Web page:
Figure 4
Overexpression of Ago2 induces alterations in the phenotype of MCF-7 cells. A, MCF-7-Ago2 transfectants (MCF-7-Ago2-WT, MCF-7-Ago2_167C, and MCF-7-Ago2_408C) were screened for myc-epitope and Ago2 expression by Western blot analysis (left panel). The ...

We previously showed that miR-206 targets two sites (ERα-1 and ERα-2) within the 3′-UTR of the ERα mRNA (31). This was done by insertion of each predicted site into the 3′-UTR of the pIS-0 luciferase reporter construct. We also observed that miR-206 induced degradation of pIS-ERα-1 luciferase mRNA only in cells that contained endogenous Ago2 (supplemental Fig. S1). Based on these findings, cells that overexpress Ago2 protein would presumably have enhanced miR-206 activity. To test this, pIS-ERα-1 constructs were transiently transfected into the five MCF-7 cell types for 24 h to determine their miR-206 activity (Fig. 4B4B,, left panel). In the MCF-7-Ago2-WT cells, miR-206 activity on pIS-ERα-1-WT and pIS-ERα-1-single nucleotide polymorphism constructs were enhanced by 1.3 ± 0.12-fold and 2.1 ± 0.13-fold, respectively, when compared with MCF-7-Par cells. No change in miR-206 activity was observed in cells transfected with the pIS-ERα-1-5′ mutant construct, or with any construct used in the MCF-7-empty and MCF-7-Ago2 mutant transfectants. Real-time PCR experiments on the five MCF-7 cell types confirmed that these results were due to changes in Ago2 expression and not miR-206 levels (Fig. 4B4B,, right panel). Thus, MCF-7-Ago2 cells express elevated levels of functional Ago2, which correlates with enhanced miR-206 activity.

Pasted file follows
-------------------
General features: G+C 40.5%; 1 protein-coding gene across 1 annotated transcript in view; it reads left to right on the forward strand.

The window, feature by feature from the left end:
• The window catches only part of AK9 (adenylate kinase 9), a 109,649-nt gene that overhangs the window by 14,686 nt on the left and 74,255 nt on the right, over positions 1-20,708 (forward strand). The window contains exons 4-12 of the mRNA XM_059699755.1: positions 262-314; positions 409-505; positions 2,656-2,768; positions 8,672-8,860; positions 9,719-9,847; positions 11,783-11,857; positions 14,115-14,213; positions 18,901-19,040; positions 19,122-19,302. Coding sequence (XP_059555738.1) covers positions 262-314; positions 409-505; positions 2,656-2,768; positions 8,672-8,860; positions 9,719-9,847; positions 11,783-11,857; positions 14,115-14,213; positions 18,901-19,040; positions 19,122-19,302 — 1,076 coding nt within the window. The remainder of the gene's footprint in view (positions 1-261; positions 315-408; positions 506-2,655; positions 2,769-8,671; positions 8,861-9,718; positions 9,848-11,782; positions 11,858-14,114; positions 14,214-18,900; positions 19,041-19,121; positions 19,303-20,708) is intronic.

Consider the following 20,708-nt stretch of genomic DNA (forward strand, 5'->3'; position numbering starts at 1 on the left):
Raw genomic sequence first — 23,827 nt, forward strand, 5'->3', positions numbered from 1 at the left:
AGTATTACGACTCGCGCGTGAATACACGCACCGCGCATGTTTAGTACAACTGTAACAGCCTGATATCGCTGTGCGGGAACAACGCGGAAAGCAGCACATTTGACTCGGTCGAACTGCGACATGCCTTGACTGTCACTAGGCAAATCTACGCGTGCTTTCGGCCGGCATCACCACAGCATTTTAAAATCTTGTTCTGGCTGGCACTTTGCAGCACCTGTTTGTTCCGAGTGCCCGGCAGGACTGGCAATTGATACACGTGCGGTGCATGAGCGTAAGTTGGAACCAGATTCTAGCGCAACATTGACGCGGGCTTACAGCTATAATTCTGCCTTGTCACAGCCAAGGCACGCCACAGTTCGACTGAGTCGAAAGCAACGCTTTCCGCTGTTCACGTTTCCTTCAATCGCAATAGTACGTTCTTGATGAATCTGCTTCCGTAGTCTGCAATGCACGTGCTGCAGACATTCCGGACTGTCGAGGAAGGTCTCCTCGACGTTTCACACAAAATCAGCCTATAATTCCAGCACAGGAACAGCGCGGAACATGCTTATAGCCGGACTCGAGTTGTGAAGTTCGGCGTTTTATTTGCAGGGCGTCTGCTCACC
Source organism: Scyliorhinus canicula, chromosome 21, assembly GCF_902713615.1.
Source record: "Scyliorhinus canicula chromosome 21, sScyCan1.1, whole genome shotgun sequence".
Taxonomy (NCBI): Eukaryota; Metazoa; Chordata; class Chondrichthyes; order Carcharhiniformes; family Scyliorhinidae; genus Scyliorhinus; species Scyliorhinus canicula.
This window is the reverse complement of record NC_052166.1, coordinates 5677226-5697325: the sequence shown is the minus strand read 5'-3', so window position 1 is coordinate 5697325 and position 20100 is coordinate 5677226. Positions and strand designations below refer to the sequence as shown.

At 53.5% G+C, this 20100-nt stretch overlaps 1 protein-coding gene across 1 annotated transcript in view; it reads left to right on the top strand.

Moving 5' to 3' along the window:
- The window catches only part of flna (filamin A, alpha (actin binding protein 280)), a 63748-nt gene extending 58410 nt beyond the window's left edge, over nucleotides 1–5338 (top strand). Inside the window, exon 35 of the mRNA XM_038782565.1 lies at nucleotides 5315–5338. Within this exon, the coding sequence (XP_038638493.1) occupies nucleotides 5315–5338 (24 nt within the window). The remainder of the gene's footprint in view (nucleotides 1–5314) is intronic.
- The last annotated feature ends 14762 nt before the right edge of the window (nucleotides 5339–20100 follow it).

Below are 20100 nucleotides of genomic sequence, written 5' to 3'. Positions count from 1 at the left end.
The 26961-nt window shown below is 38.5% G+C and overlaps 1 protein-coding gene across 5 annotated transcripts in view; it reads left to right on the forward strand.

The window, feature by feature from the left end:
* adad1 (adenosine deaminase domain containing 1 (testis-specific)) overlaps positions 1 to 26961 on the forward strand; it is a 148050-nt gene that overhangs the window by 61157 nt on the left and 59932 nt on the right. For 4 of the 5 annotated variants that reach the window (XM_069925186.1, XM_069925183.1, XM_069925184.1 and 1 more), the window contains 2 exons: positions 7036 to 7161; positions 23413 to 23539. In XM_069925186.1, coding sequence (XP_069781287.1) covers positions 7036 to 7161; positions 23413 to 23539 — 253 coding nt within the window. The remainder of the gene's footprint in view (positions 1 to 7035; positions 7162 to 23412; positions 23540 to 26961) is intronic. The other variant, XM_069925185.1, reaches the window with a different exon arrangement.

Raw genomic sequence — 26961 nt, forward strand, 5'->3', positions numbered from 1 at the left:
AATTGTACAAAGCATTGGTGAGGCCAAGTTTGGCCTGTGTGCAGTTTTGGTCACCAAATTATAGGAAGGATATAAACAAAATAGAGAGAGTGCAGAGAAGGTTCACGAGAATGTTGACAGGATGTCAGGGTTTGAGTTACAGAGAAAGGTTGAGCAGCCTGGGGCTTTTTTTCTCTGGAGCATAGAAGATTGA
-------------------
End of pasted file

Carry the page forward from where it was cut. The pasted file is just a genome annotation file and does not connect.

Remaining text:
Elevated Ago2 levels did not result in reduced ERα expression (Fig. 4B4B,, bottom panel). In fact, MCF-7-Ago2-WT transfectants had elevated ERα protein levels. This is discordant with the finding that Ago2 overexpression resulted in elevated activity of a miRNA, miR-206, that targets ERα, and indicates that there is a greater concentration of miRNAs that target proteins involved in ERα suppression than those that target ERα itself.

Trypan blue proliferation assays performed on the various MCF-7 transfectants indicated that after 96 h, the number of viable MCF-7-Ago2-WT cells was 1.9 ± 0.14-fold greater than the other four MCF-7 cell types (Fig. 4C4C).). Further evidence of enhanced proliferation was obtained by Western blot analysis for the expression of Ki67 antigen, a cell-cycle related nuclear protein (Fig. 4D4D).). The levels of Ki67 were enhanced 2.5 ± 0.12-fold in the MCF-7-Ago2-WT transfectants when compared with the other MCF-7 cell types. These findings suggest that the expression of functional Ago2 protein (i.e. miRNA-responsive) stimulates cell cycle progression in MCF-7 cells.